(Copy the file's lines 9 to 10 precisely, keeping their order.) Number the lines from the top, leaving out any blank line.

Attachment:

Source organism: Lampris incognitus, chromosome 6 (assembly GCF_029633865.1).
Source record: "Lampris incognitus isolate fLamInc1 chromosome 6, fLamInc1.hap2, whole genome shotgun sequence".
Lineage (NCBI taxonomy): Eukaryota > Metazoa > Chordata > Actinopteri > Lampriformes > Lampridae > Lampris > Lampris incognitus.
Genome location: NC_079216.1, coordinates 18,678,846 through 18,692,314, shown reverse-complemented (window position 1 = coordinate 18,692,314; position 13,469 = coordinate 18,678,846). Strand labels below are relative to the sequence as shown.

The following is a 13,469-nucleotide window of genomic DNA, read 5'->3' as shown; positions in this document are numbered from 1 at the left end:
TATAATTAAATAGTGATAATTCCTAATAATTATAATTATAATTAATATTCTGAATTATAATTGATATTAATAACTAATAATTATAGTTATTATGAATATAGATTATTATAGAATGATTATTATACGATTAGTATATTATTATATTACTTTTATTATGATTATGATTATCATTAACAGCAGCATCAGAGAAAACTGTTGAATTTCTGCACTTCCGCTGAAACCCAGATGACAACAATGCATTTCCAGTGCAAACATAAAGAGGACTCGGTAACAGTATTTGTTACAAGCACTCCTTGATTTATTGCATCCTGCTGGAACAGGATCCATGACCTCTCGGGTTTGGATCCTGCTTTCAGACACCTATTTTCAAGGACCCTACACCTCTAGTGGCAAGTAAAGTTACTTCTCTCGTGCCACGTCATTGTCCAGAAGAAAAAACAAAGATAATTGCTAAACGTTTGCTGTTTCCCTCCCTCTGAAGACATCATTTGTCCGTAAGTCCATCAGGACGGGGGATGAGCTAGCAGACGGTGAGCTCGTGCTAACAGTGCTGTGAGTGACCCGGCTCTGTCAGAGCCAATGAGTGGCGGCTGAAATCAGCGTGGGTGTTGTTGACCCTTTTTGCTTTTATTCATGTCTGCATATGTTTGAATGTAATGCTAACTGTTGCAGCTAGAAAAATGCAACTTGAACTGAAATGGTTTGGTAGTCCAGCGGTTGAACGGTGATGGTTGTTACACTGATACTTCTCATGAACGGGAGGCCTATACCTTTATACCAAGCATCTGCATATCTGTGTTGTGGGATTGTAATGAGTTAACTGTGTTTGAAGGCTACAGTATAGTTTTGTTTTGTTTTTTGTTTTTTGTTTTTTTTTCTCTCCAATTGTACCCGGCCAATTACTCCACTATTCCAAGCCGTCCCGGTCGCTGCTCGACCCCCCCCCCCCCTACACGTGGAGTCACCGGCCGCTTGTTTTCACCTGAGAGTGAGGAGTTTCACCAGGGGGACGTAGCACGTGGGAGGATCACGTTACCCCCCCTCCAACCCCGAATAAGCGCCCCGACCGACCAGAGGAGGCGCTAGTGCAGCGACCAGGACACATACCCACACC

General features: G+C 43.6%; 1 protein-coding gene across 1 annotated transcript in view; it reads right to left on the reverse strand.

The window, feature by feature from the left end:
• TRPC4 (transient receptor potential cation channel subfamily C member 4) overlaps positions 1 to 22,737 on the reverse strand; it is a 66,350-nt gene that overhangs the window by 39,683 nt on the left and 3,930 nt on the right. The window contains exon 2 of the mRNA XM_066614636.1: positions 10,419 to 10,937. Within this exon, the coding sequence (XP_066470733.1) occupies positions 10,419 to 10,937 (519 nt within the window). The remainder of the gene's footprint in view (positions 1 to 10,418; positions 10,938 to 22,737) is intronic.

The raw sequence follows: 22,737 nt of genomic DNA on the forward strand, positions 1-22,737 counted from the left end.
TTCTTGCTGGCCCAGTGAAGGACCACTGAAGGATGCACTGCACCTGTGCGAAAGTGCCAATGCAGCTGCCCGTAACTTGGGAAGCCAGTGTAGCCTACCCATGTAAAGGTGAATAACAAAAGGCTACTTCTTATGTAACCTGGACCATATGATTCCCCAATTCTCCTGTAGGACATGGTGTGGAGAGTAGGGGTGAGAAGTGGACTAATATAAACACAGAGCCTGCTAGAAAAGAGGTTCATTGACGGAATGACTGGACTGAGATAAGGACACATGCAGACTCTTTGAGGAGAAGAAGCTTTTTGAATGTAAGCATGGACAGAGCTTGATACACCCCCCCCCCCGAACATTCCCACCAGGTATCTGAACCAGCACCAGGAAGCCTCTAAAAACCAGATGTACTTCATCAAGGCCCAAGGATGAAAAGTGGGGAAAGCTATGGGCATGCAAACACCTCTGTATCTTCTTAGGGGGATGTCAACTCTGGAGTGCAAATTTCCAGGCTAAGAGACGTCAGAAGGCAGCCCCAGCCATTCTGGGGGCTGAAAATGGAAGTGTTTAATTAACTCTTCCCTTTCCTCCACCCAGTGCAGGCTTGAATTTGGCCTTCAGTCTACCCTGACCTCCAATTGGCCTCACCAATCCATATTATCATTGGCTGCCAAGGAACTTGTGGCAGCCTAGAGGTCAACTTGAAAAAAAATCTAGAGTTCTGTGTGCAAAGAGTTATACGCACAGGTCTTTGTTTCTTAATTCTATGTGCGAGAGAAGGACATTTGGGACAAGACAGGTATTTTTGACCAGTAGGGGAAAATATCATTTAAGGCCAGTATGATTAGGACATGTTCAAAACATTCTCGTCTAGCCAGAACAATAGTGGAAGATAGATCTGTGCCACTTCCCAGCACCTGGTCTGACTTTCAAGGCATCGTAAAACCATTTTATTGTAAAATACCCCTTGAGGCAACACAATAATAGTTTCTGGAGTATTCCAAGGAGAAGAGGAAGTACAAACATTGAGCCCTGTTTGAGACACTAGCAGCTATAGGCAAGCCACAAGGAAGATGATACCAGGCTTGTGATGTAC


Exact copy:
• TRPC4 (transient receptor potential cation channel subfamily C member 4) overlaps positions 1 to 22,737 on the reverse strand; it is a 66,350-nt gene that overhangs the window by 39,683 nt on the left and 3,930 nt on the right. The window contains exon 2 of the mRNA XM_066614636.1: positions 10,419 to 10,937. Within this exon, the coding sequence (XP_066470733.1) occupies positions 10,419 to 10,937 (519 nt within the window). The remainder of the gene's footprint in view (positions 1 to 10,418; positions 10,938 to 22,737) is intronic.

The raw sequence follows: 22,737 nt of genomic DNA on the forward strand, positions 1-22,737 counted from the left end.